By Captain Steve Soule’
I know, I know the title sounds like we’re about to dive into philosophical dissertation of what makes a perfect day on the water. In all honesty though understanding these three elements and their effects may just be some of your best ammunition when it comes to scoring big with trout. Learning how these three elements effect your personal fishing can vary greatly with location to location and answering the questions of what the outcome will be from variances in their timing are revelations that come only with time and patient observation. This month has been just like many that preceded it over the last few years, when the 15th rolled around I realized that I was late for my deadline and still struggling to figure out what to write. Well as I forced a little thinking time into my schedule I thought about just how much I tend to babble at seminars and on the water about these factors and their relation to trout fishing and how they vary from day to day. I’ve been aware for a long time that under constraints of short time and in passing conversation, most people probably don’t pick up on the subtle nuances that I’m so notorious for rambling about. This may be no different but here are some brief descriptions that I hope can help to define and narrow some behavioral patterns that I see in relation to these factors.
Since I stated sun first in the title I work it first. Sunlight comes in varying degrees not only from day to day but from minute to minute. First of all, the amount of sunlight versus cloud cover seems to play a major role in the feeding behavior. Some day’s lots of direct sunlight can work well; this is often a situation for chrome colored top-waters to excel. On some other days heavy cloud cover can be the ticket, this often works during the dog days of late summer. Full cloud cover often dictates the use of darker colors such as black or the “808” color scheme of black back orange belly and gold sides. My favorite sunlight condition is bright sun mixed with scattered clouds; I guess its kind of the best of both worlds. There is another degree of light that is also effective though it may not be solely due to the light but also the reduced noise, yes I’m talking about night fishing and no I’m not going to say anything more than “it’s not for the faith of heart”. Oh, I better not forget the first and last light periods of the day. Most anglers know the sunrise as one of the best bites of the day but many never see the sunset because someone told them that they had to get up early and fish early to catch big trout. Don’t limit yourself to just early in the day, sunsets frequently bring out monster bites from monster trout.
Wind is next, I’ve babbled about wind endlessly, typically though it’s a profane uttering, while getting battered by high winds during someone’s twisted idea of a good day for a tournament. Though I really enjoy fishing on light wind days, slick calm can spell disaster at times. Big winds may not be the most anglers idea of good conditions but fear not, fish still east when it’s windy. Big wind is the RIGHT time to throw big noisy top-waters, you may find yourself compelled to work the plug harder in the wind but some days it’s better to just let the plug do the work. HUH,?? Yes let it work, that big rattle is there for a reason and it still makes noise when you let it float. Light winds will often dictate the use of smaller top-water lures where you can still use aggressive retrieves without spooking the fish so bad. If I had to choose the wind conditions that I like best I would again take the middle, with moderate winds of 8-15 mph. I’ve smoked big fish in big winds but it’s always a frustrating situation. Light winds let you see everything but the fish often get to spooky.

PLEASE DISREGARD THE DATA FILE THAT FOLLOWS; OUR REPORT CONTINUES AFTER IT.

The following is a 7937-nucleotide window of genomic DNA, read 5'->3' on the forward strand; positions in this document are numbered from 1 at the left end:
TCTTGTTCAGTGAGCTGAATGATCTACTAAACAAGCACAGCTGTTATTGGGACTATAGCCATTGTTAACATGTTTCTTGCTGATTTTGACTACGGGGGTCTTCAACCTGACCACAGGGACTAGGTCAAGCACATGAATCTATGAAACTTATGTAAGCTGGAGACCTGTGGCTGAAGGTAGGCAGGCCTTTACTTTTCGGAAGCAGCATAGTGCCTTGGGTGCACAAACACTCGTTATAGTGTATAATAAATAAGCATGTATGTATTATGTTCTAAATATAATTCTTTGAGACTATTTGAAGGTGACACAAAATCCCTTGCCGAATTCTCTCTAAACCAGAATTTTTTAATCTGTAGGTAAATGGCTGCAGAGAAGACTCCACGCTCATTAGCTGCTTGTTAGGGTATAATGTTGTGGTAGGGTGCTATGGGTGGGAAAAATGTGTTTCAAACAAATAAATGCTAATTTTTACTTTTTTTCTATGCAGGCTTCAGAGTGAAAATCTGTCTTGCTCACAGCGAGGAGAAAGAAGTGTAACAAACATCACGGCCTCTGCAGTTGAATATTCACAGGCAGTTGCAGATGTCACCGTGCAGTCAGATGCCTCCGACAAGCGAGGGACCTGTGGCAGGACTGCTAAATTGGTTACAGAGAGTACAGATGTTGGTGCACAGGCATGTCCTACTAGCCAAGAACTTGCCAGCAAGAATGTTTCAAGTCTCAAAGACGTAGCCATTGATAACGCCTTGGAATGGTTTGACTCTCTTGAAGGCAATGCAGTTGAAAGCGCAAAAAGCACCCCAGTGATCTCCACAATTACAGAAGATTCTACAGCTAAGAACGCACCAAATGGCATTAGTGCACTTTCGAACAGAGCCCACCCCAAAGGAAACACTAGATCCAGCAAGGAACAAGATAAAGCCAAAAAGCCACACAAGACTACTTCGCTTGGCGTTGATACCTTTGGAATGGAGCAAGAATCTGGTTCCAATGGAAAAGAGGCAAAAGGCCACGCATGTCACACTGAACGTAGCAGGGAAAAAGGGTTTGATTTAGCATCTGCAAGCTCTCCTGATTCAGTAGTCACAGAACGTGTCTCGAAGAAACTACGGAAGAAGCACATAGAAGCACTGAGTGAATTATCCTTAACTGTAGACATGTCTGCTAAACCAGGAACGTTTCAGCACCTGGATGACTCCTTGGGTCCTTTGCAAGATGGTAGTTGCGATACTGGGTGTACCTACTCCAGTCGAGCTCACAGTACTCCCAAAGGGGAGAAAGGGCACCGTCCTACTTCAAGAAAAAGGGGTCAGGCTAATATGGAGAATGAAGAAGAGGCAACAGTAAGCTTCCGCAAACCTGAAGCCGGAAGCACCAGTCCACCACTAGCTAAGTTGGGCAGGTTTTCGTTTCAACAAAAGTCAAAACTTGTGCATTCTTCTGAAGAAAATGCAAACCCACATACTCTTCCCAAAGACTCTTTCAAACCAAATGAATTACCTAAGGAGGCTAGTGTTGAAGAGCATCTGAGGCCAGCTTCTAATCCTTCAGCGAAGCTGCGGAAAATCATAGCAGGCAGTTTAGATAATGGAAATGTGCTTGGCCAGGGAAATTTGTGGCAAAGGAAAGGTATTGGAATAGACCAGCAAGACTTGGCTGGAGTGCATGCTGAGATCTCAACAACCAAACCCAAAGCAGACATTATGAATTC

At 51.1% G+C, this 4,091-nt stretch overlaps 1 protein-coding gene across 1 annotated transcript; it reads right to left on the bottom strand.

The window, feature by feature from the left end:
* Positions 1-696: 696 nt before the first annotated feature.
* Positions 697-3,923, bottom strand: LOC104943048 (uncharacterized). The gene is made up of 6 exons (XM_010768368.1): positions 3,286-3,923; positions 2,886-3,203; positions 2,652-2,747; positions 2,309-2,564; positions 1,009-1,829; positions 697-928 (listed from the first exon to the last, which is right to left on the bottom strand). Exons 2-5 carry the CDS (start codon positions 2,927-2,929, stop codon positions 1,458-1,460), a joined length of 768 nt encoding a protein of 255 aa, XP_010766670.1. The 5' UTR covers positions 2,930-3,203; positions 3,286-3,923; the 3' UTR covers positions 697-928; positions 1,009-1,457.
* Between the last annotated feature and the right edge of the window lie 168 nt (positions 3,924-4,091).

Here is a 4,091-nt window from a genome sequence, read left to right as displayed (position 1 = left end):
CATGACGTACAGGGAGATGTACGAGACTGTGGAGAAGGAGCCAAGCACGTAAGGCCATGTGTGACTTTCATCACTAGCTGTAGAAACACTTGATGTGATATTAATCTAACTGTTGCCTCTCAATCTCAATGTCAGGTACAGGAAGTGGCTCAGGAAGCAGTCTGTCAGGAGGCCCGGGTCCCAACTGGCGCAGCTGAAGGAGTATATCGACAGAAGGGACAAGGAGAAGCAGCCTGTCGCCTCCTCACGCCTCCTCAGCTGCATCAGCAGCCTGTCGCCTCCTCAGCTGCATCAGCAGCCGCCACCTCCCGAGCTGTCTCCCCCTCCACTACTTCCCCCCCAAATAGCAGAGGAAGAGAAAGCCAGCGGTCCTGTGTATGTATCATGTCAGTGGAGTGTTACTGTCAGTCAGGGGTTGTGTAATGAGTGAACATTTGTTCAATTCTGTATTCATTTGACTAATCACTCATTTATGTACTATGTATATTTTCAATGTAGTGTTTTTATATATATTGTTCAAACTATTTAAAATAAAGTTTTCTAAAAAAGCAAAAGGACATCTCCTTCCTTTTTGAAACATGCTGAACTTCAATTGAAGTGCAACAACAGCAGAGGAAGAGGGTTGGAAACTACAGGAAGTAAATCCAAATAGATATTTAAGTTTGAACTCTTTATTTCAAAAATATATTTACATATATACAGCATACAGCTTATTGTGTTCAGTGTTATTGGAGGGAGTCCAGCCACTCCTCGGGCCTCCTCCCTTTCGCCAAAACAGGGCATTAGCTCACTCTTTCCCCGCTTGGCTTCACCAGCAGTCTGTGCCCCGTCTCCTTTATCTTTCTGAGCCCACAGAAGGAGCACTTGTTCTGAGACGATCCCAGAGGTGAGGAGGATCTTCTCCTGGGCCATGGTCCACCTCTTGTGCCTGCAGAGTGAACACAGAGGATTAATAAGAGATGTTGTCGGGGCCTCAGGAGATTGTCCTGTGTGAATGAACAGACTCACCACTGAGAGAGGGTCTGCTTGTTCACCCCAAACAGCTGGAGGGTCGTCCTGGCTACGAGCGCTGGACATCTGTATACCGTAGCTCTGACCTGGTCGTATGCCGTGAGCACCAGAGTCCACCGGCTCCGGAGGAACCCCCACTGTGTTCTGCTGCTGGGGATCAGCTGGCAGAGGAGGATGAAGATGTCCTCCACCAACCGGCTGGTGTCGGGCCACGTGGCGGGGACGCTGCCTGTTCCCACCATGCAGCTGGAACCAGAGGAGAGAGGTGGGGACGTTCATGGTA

Ah, the moon. I’m sure you’re all expecting me to get into this night fishing thing, okay I’ll give a little but let’s talk about the moons’ effect on daytime fishing. There are the basic well-known thoughts that a big moon brings a big night feed and the new or small moon is better for daytime feeding. As a general rule this holds fairly well, but there are a few notable variances to remember. The full moon isn’t always directly over head at night so the moon position is a big factor. I’ve had some great trips where the full moon was setting or rising within a few hours of sunrise or sunset. On the full moon, phase we also see a good mid day bite when the moon goes directly under. When the new moon rolls around we all expect better daytime fishing and we usually get it. I still pay a particular attention to the moon position; rising, setting, directly over or under. If you are a night owl looking for perfect trout situation try one of these two, a full moon period with scattered to heavy cloud cover or a new moon at anytime.
It’s always good to remember that trout are ambush feeders and they need any advantage that they can get. I like varying degrees of light whether I’m fishing during the day or at nighttime because the light allows the fish to spot their prey and once “homed in” they can attach as the light becomes filtered by the clouds. Since I mentioned night fishing I feel strongly that I should also mention the most important thing about doing it, safety. If you plan to fish at night you better plan on taking ALL necessary safety precautions and operating your boat only in areas that you are familiar with at slow and safe speeds.
That’s all for this month, better be, it’s 10:00 on Saturday night and I’ve got a “West End Anglers” tournament to wake up for at 03:30 in the morning. See you on the water, safely and courteously I hope!!